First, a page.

Isotope study suggests ancient Greeks used foreign fighters in key battle
The ancient Greeks relied on the help of non-Greek mercenaries to fight their enemies, an analysis of bodies in 2,500-year-old mass graves suggests.
The western Mediterranean experienced several conflicts around 2,600 to 2,300 years ago as a number of Greek-ruled city-states – including Syracuse on the island of Sicily – fought against the Carthaginians, whose base of power resided in what is now Tunisia. The Sicilian Wars have been documented by contemporary writers, including Herodotus in his book The stories. But given that Herodotus was Greek, it is possible that his accounts of the conflicts were biased to paint the Greek fighters in a favorable light.
In particular, Herodotus suggests that in 480 BC, during the First Battle of Himera, local soldiers received help from other Greek allies and successfully defeated the Carthaginians. But in a second battle in 409 BC, local soldiers were left unaided and the city of Himera fell to the Carthaginians.
Following the recent discovery of eight mass graves associated with the battles of Himera, it is now possible to determine whether Herodotus’ account was accurate or not.
Katherine Reinberger of the University of Georgia and her colleagues analyzed the strontium and oxygen isotopes of tooth enamel from 62 people in mass graves, which can reveal whether a person was born and raised locally or not.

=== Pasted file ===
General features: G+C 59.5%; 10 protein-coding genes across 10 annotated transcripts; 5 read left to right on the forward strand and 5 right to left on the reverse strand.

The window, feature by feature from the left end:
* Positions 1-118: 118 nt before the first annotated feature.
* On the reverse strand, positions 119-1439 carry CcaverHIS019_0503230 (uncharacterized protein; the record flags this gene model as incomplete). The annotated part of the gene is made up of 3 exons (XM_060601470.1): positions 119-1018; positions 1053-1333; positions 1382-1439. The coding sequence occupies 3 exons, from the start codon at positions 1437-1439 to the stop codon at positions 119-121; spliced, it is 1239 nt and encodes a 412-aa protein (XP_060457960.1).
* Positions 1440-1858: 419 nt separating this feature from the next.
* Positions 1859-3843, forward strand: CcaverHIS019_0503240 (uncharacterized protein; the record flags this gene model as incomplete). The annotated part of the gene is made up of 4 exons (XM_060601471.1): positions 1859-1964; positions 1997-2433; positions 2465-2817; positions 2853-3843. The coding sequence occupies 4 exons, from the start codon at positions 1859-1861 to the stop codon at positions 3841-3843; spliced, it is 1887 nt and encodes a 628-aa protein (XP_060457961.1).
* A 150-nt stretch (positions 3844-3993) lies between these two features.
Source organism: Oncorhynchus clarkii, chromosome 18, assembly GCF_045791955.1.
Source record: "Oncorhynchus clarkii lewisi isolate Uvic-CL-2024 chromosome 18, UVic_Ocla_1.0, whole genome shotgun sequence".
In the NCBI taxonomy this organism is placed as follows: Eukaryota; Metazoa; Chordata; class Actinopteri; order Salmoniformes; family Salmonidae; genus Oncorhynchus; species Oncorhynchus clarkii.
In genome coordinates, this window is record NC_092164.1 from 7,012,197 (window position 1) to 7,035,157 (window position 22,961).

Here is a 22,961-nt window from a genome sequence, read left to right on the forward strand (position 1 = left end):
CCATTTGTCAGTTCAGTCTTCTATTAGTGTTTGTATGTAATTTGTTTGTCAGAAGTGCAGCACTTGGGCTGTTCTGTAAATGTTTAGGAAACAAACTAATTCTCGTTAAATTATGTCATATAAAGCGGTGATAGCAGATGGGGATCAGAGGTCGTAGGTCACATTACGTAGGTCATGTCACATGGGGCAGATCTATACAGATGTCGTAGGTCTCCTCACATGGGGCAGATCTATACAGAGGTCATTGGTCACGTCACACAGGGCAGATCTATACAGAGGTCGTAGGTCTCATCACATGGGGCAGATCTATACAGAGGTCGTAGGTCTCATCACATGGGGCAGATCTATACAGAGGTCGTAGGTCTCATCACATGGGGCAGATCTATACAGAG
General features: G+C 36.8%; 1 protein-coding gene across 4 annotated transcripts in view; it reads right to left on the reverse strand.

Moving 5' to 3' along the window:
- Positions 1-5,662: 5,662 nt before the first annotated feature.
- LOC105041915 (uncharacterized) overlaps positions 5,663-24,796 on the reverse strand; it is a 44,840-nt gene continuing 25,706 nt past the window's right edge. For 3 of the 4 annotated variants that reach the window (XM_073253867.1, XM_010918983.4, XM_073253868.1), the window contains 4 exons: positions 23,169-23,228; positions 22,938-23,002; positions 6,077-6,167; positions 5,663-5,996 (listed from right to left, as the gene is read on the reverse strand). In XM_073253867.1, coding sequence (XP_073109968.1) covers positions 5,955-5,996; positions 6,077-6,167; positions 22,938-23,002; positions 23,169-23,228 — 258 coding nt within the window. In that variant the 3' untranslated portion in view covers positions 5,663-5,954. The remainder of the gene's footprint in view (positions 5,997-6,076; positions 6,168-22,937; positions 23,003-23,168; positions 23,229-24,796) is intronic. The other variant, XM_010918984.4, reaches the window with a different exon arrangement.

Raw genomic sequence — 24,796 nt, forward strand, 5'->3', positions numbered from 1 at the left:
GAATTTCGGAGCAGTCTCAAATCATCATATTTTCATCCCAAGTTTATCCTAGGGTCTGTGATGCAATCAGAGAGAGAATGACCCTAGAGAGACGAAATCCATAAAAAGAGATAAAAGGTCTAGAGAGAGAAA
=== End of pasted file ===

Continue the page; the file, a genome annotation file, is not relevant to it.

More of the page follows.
The team’s analysis revealed that some historical claims could be validated – there were two battles, around two-thirds of the Himeran forces in the first conflict were not local while only a quarter of the second battle n were not from there, and Greek soldiers from outside the city fought alongside the local Himerans. But contemporary accounts weren’t entirely accurate: Isotopic evidence suggests that many non-local soldiers were not actually Greek, but came from across the Mediterranean.
“Finding evidence of people who were foreign and maybe not even Greek is unusual and interesting and somehow indicates that ancient communities, and certainly ancient armies, could have been more diverse than we originally thought. », Explains Reinberger. These foreign soldiers could have been hired mercenaries, she said.
“Isotope studies suggest that it could be people hired from the Catalan coast, the Iberian peninsula, mainland Greece or even the Black Sea coast,” explains Mario Novak at the Institute for Anthropological Research in Croatia.
“So it could have been either Greeks, but also indigenous peoples that classical sources considered barbarians. Obviously, these “barbarians” were much more integrated into the daily life of the “real” Greeks than previously thought, “he says.
The team theorizes that historical accounts have played down the involvement of foreign mercenaries in order to create a narrative more centered on Greece and to align the victory of the first battle with the Greek successes against other forces they faced. the time, including the Persians under Xerxes the Great. .
Journal reference: PLoS One, DOI: 10.1371 / journal.pone.0248803
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